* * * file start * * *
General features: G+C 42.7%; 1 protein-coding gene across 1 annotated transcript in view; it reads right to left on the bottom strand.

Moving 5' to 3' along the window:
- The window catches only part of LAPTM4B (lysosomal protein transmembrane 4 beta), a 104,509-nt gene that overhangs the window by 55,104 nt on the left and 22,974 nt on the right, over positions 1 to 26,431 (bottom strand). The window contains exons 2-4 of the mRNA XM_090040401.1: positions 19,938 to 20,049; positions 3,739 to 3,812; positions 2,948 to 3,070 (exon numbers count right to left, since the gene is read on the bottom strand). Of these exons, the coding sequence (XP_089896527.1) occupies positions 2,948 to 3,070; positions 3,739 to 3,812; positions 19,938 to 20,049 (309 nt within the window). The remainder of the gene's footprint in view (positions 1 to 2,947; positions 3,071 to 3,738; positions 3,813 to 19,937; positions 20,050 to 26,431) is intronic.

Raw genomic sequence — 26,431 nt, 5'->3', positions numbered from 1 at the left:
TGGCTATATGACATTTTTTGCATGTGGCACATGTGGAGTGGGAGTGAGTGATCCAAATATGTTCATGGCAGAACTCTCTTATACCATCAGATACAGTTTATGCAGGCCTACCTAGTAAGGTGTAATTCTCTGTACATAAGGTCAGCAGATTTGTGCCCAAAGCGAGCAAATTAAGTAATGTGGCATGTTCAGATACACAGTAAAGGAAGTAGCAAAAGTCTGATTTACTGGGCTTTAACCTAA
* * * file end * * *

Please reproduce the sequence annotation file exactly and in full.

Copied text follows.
General features: G+C 42.7%; 1 protein-coding gene across 1 annotated transcript in view; it reads right to left on the bottom strand.

Moving 5' to 3' along the window:
- The window catches only part of LAPTM4B (lysosomal protein transmembrane 4 beta), a 104,509-nt gene that overhangs the window by 55,104 nt on the left and 22,974 nt on the right, over positions 1 to 26,431 (bottom strand). The window contains exons 2-4 of the mRNA XM_090040401.1: positions 19,938 to 20,049; positions 3,739 to 3,812; positions 2,948 to 3,070 (exon numbers count right to left, since the gene is read on the bottom strand). Of these exons, the coding sequence (XP_089896527.1) occupies positions 2,948 to 3,070; positions 3,739 to 3,812; positions 19,938 to 20,049 (309 nt within the window). The remainder of the gene's footprint in view (positions 1 to 2,947; positions 3,071 to 3,738; positions 3,813 to 19,937; positions 20,050 to 26,431) is intronic.

Raw genomic sequence — 26,431 nt, 5'->3', positions numbered from 1 at the left:
TGGCTATATGACATTTTTTGCATGTGGCACATGTGGAGTGGGAGTGAGTGATCCAAATATGTTCATGGCAGAACTCTCTTATACCATCAGATACAGTTTATGCAGGCCTACCTAGTAAGGTGTAATTCTCTGTACATAAGGTCAGCAGATTTGTGCCCAAAGCGAGCAAATTAAGTAATGTGGCATGTTCAGATACACAGTAAAGGAAGTAGCAAAAGTCTGATTTACTGGGCTTTAACCTAA